Stay calm

Let’s face it – we’ve not had an easy year, and for some of us the pressure to create a ‘perfect Christmas’ may feel overwhelming. Some nutrients have been shown to help reduce anxiety – including Omega-3 found in oily fish and Vitamin D found in eggs. So setting yourself up for the big day with a breakfast of smoked salmon and scrambled eggs is not just a luxurious treat – it’s a sensible way to take care of yourself.

Fight the bugs

A strong immune system is key to battling the effects of seasonal viruses – and now it’s especially important to help your body look after itself. Look for festive favourite fruit to keep you fighting fit – the satsuma from your Christmas stocking is great, and so are cranberries, made into a home made sauce (not too much sugar!).

If you want to learn more about nutrition, including information on menu planning in a professional setting, have a look at our Level 2 Nutrition course. And from everyone at the Safer Food Group, we wish you all a safe and peaceful Christmas and New Year.

Do I need a food hygiene certificate?

There is no one simple answer to the question, ‘Do I need a Food Hygiene Certificate’ – but we can certainly help find the right answer for you.

If you are responsible for managing food safety in a business – for example, a supervisor, manager or business owner – you must be suitably trained to ensure you can put correct procedures in place and see they are carried out. You must also ensure that your team is appropriately trained in food hygiene and safety, including allergens.

If you are someone who works with food, you must be trained to a suitable level for your role, in food hygiene and safety, including allergens.

But – what is suitable or appropriate training?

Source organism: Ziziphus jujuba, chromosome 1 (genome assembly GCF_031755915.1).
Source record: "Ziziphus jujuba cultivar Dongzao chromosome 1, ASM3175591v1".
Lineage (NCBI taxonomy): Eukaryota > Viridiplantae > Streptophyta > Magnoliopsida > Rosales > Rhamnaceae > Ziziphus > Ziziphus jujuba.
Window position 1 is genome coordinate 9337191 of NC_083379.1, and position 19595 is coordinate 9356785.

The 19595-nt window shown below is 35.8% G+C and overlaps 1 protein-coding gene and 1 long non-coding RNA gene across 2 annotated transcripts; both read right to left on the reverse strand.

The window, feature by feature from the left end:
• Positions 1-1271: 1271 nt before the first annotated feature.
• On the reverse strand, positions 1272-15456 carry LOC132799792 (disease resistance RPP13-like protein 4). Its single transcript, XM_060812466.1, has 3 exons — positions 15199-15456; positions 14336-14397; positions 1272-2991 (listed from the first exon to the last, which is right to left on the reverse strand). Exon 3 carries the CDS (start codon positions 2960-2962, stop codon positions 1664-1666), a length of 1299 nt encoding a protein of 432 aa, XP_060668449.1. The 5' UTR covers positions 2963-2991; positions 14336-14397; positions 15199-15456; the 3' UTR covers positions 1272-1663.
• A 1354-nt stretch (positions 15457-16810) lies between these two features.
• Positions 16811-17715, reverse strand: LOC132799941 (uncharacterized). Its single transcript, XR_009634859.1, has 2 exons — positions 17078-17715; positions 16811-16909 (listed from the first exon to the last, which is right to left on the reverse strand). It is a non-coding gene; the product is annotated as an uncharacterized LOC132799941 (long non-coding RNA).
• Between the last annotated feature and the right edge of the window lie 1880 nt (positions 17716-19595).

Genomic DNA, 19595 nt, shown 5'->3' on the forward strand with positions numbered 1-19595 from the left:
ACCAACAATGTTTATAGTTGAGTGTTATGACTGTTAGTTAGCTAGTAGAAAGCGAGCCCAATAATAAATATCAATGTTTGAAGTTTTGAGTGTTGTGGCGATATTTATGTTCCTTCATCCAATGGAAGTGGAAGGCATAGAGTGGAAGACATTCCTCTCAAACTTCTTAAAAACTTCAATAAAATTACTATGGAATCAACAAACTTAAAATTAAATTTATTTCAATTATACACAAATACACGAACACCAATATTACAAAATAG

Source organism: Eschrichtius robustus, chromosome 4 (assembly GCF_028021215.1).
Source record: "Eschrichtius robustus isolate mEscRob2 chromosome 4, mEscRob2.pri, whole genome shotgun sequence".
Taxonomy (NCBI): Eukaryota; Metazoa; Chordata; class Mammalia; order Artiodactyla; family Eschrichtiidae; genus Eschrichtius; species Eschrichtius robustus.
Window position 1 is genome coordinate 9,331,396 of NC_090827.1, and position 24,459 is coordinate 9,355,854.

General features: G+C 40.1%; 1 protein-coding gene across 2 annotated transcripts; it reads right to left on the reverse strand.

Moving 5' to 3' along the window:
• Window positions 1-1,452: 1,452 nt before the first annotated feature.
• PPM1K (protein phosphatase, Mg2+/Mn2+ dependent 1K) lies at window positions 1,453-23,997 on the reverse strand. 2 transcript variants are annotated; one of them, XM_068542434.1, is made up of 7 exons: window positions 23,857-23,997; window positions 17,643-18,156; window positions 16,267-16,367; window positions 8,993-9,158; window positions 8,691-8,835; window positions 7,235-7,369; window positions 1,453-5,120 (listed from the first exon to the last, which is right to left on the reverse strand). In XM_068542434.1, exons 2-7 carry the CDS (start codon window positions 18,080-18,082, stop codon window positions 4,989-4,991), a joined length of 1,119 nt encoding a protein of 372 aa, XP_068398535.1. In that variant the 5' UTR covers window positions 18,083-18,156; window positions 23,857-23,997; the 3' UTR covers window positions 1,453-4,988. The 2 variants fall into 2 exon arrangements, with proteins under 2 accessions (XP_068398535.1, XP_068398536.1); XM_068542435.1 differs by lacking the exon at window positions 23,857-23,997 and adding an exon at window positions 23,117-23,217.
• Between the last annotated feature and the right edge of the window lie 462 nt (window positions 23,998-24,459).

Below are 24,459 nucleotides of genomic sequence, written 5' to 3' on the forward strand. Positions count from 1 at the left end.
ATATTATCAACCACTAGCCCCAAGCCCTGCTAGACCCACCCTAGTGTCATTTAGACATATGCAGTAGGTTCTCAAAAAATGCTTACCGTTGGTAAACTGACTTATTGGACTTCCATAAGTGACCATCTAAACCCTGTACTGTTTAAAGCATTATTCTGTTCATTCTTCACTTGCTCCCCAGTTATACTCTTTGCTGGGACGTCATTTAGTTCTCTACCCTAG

The Food Standards Agency define training as:

  • training while working
  • self-study
  • relevant previous experience

So, technically, neither a supervisor nor their team requires a food hygiene certificate to operate safely and satisfactorily. However, it is worth bearing in mind that training is a key area that your EHO will look into, and it is very likely that any inspection will include a number of questions both to management and team members to satisfy the inspector that good food safety is understood and carried out. For that reason, it is good practice for all food handlers and managers to regularly undertake regulated food hygiene training and to renew on a regular basis.

For supervisors, managers, and anyone else who oversees activities and staff and is responsible for introducing and maintaining procedures and processes, it is important that training includes management level skills, for example creating and using a Food Safety Management system. In general in the UK these would be Level 3 courses – although it is always important to check the syllabus of any course you undertake, to ensure you cover all the important elements.

For food handlers – including chef, cooks, anyone in food prep and front of house staff – a Level 2 Food Hygiene certificate should cover day to day needs – although again, we would always recommend checking the syllabus of any course before you sign up. A Level 3 Certificate would be a good way to increase skills and knowledge and demonstrate readiness to take the next step into management